Who would expect to find wonderful art in the middle of nowhere? There I was on a ranch in Northern New Mexico. We had passed through the town of Los Vegas, New Mexico and gone along roads that seemed like they hadn’t been repaved in way too long and then arrived at the 3,300 acre spread known as the Pritzlaff Ranch.
Richard Pritzlaff died in 1997 and left the ranch to the Nature Conservancy. When they decided to sell it Pritzlaff’s grand nephew, also named Richard bought it and passed it on to the Biophilia Foundation, which is devoted to the protection of natural resources and especially wildlife habitat. This organization now wants to donate the ranch to the US Fish and Wildlife Service as a second unit of the new Rio Mora National Wildlife Refuge and Conservation Area. Herein lies the rub: Fish and Wildlife does not have the mandate for art preservation and the situation is complicated by the culturally sensitive nature of murals on the property.
The ranch, like many had been stitched together between the 1930’s and the 1950’s. As an Easterner I can remember just waiting until our neighbors moved so we could put two apartments together! For reasons that we do not know in 1942 a Native American artist born at the Zia Pueblo, Velino Shije Herrera (1902-1973) whose Indian name was Ma Pe Wi showed up at the ranch. Quite possibly he went from ranch to ranch looking for work or since Richard Pritzlaff (1902-1997) was known as a collector of Chinese and Native American art he may have been invited. He painted murals there, not in the large main house but in one of the outlying buildings where the ranch hands lived consisting of two large rooms suitable for 3 or 4 beds on each side and the bathroom in between.
Herrera was born at Zia Pueblo and studied at the Indian School in Santa Fe with the legendary teacher Elizabeth De Huff. Herrera was then taken under the wing of Edgar Lee Hewitt, an archeologist and founder of the Museum of New Mexico, who had him paint the walls of the kiva reconstructed in 1938 at the Coronado Historic Site. Herrera went on to depict Native imagery in murals in the U.S. Department of the Interior in D.C. and the Koshare Indian Museum in La Junta, Colorado. He won numerous awards including the Caldecott Award for his illustrations of children’s books and the French Ordre de Palmes d’Academiques, but his work was not always appreciated by his Native brethren because he sometimes depicted sacred ceremonies. As the factionalism got worse Herrera decided to leave the Pueblo in the 1930’s.
The meeting to which I was invited as an observer was called to address the question of how the ranch could pass to Fish and Wildlife and preserve the Herrera murals. It began with typical Western hospitality with a lunch including a home grown Elk stew made by the ranch manager, Manuel Jauregui. Included were Sharon Franklet, the program director of the Ranch, who acted as liaison in this case between the owner and Fish and Wildlife; Rob Larranaga, a representative from Fish and Wildlife; Jeff Pappas, State Historical Preservation Officer; Deborah Jojola, curator of the Exhibitions at the Indian Pueblo Cultural Center, Bruce Bernstein, Cultural Preservation Officer at Pojoaque and curator at the Ralph T. Coe Foundation, who brought me and two representatives from the Native communities. It was quickly agreed that the room Herrera painted with a buffalo hunt was not a problem, nor was the bathroom which appeared to be by another, lesser, hand. That left the room painted with representations of Katsinim of the Navajo, Zuni and other Rio Grande pueblos. (The Katsina is best defined as a deified ancestral spirit in Native religions).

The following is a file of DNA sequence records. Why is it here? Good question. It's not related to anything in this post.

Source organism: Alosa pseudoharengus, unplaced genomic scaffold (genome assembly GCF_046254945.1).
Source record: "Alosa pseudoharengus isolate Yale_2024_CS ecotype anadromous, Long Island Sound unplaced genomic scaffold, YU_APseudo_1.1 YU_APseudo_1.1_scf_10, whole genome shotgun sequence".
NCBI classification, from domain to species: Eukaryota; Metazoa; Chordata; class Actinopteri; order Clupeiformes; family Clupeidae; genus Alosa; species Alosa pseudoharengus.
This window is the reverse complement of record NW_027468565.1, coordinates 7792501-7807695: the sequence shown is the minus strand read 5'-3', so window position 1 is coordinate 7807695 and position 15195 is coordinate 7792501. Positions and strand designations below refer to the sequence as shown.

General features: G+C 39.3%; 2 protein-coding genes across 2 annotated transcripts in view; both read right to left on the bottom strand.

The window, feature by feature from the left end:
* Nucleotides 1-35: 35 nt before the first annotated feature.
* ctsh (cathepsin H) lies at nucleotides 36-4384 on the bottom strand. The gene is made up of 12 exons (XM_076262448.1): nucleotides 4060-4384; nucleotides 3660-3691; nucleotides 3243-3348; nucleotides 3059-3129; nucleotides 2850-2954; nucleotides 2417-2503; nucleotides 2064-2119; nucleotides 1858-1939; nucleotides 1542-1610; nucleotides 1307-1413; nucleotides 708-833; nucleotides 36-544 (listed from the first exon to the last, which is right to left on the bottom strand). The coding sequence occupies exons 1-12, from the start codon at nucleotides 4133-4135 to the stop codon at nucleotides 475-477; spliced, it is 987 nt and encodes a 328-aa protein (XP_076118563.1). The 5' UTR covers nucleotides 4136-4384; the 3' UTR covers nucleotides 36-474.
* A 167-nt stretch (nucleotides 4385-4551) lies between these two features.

The issue was quite different from those I had dealt with when I served on the President’s Cultural Property Advisory Committee in Washington D.C. It’s objective was to protect cultural property from being looted from foreign countries and brought into the United States (a laudable objective seriously flawed by its politicized execution). Here we are dealing with two different cultures living within the same borders. For lack of a better name we will call one of the constituencies the Anglos (alternatively the new comers) and the other the Native Americans, aka Indians. The Indians who are of many different tribes (think Nationalities in other parts of the world) have their own rituals and religions which they feel are proprietary and not for public dissemination. Therefore, when you go onto an Indian Reservation there is usually a sign “No Photography”. In some cases dances that are not of a social but rather a religious nature are closed to outsiders.
The possibly culturally sensitive material had bumped the Pritlzaff Ranch case to Washington and federal regulations require consultation with all those who might have an interest in a transaction. The Native Americans at the meeting explained how to notify the tribes so that they might designate representatives. Everyone in the room wanted to find a solution and the State Historical Preservation Officer even expressed an interest in consulting with the representative from Fish and Wildlife and go to Washington if necessary. No one wanted to see the expedient solution of painting over the murals for it would be a loss to the art and heritage of this part of the world.
Out of respect for the sensitive issues involved here I have not illustrated the Katsinim but the images shown are all from the buffalo hunt.